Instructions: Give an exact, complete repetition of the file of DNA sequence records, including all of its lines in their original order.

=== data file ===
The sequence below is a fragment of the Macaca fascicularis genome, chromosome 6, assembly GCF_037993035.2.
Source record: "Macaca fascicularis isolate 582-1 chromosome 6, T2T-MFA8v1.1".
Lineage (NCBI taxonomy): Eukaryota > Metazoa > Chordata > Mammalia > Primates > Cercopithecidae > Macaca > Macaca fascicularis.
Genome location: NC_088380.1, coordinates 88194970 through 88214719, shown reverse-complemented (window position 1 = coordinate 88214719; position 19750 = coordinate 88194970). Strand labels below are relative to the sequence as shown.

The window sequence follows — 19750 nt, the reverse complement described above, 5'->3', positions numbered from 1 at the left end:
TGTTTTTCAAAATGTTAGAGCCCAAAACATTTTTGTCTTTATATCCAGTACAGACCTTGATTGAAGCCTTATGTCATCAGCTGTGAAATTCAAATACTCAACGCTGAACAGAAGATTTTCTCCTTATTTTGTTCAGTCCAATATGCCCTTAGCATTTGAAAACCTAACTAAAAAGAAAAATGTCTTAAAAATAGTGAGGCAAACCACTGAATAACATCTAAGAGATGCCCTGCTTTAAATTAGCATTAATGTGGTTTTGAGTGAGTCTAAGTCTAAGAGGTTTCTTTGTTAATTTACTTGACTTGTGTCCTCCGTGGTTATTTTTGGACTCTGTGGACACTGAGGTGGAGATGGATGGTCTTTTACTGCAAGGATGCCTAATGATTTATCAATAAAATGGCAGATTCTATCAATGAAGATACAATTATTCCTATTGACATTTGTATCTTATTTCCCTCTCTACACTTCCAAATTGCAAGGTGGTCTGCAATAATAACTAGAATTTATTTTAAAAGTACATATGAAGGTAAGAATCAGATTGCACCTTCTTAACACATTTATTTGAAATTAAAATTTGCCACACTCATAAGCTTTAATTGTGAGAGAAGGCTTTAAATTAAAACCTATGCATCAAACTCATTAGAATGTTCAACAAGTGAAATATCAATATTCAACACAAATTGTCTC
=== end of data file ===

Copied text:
The sequence below is a fragment of the Macaca fascicularis genome, chromosome 6, assembly GCF_037993035.2.
Source record: "Macaca fascicularis isolate 582-1 chromosome 6, T2T-MFA8v1.1".
Lineage (NCBI taxonomy): Eukaryota > Metazoa > Chordata > Mammalia > Primates > Cercopithecidae > Macaca > Macaca fascicularis.
Genome location: NC_088380.1, coordinates 88194970 through 88214719, shown reverse-complemented (window position 1 = coordinate 88214719; position 19750 = coordinate 88194970). Strand labels below are relative to the sequence as shown.

The window sequence follows — 19750 nt, the reverse complement described above, 5'->3', positions numbered from 1 at the left end:
TGTTTTTCAAAATGTTAGAGCCCAAAACATTTTTGTCTTTATATCCAGTACAGACCTTGATTGAAGCCTTATGTCATCAGCTGTGAAATTCAAATACTCAACGCTGAACAGAAGATTTTCTCCTTATTTTGTTCAGTCCAATATGCCCTTAGCATTTGAAAACCTAACTAAAAAGAAAAATGTCTTAAAAATAGTGAGGCAAACCACTGAATAACATCTAAGAGATGCCCTGCTTTAAATTAGCATTAATGTGGTTTTGAGTGAGTCTAAGTCTAAGAGGTTTCTTTGTTAATTTACTTGACTTGTGTCCTCCGTGGTTATTTTTGGACTCTGTGGACACTGAGGTGGAGATGGATGGTCTTTTACTGCAAGGATGCCTAATGATTTATCAATAAAATGGCAGATTCTATCAATGAAGATACAATTATTCCTATTGACATTTGTATCTTATTTCCCTCTCTACACTTCCAAATTGCAAGGTGGTCTGCAATAATAACTAGAATTTATTTTAAAAGTACATATGAAGGTAAGAATCAGATTGCACCTTCTTAACACATTTATTTGAAATTAAAATTTGCCACACTCATAAGCTTTAATTGTGAGAGAAGGCTTTAAATTAAAACCTATGCATCAAACTCATTAGAATGTTCAACAAGTGAAATATCAATATTCAACACAAATTGTCTC